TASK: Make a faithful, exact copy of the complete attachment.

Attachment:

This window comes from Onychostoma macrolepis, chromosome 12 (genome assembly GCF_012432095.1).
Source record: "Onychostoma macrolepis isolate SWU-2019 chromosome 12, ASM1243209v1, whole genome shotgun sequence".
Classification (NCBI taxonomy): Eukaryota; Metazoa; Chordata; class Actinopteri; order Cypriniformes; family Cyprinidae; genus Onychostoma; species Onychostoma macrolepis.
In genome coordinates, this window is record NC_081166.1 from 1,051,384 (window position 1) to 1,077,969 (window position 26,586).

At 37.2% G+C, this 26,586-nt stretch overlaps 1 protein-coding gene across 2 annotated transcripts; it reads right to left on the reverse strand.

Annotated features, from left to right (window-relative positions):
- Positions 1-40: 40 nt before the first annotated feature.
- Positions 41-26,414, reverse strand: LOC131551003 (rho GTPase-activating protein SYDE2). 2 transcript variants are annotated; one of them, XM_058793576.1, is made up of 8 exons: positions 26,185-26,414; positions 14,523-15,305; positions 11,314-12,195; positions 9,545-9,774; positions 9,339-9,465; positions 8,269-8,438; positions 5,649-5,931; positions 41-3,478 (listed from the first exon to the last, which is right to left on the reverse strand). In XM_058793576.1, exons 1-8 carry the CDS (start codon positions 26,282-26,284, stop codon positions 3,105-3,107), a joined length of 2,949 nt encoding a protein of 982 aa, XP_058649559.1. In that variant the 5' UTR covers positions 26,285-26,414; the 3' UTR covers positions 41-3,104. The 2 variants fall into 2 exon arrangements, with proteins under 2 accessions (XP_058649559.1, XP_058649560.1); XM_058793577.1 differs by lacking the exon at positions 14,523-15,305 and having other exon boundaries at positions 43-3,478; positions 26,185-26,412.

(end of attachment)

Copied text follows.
This window comes from Onychostoma macrolepis, chromosome 12 (genome assembly GCF_012432095.1).
Source record: "Onychostoma macrolepis isolate SWU-2019 chromosome 12, ASM1243209v1, whole genome shotgun sequence".
Classification (NCBI taxonomy): Eukaryota; Metazoa; Chordata; class Actinopteri; order Cypriniformes; family Cyprinidae; genus Onychostoma; species Onychostoma macrolepis.
In genome coordinates, this window is record NC_081166.1 from 1,051,384 (window position 1) to 1,077,969 (window position 26,586).

At 37.2% G+C, this 26,586-nt stretch overlaps 1 protein-coding gene across 2 annotated transcripts; it reads right to left on the reverse strand.

Annotated features, from left to right (window-relative positions):
- Positions 1-40: 40 nt before the first annotated feature.
- Positions 41-26,414, reverse strand: LOC131551003 (rho GTPase-activating protein SYDE2). 2 transcript variants are annotated; one of them, XM_058793576.1, is made up of 8 exons: positions 26,185-26,414; positions 14,523-15,305; positions 11,314-12,195; positions 9,545-9,774; positions 9,339-9,465; positions 8,269-8,438; positions 5,649-5,931; positions 41-3,478 (listed from the first exon to the last, which is right to left on the reverse strand). In XM_058793576.1, exons 1-8 carry the CDS (start codon positions 26,282-26,284, stop codon positions 3,105-3,107), a joined length of 2,949 nt encoding a protein of 982 aa, XP_058649559.1. In that variant the 5' UTR covers positions 26,285-26,414; the 3' UTR covers positions 41-3,104. The 2 variants fall into 2 exon arrangements, with proteins under 2 accessions (XP_058649559.1, XP_058649560.1); XM_058793577.1 differs by lacking the exon at positions 14,523-15,305 and having other exon boundaries at positions 43-3,478; positions 26,185-26,412.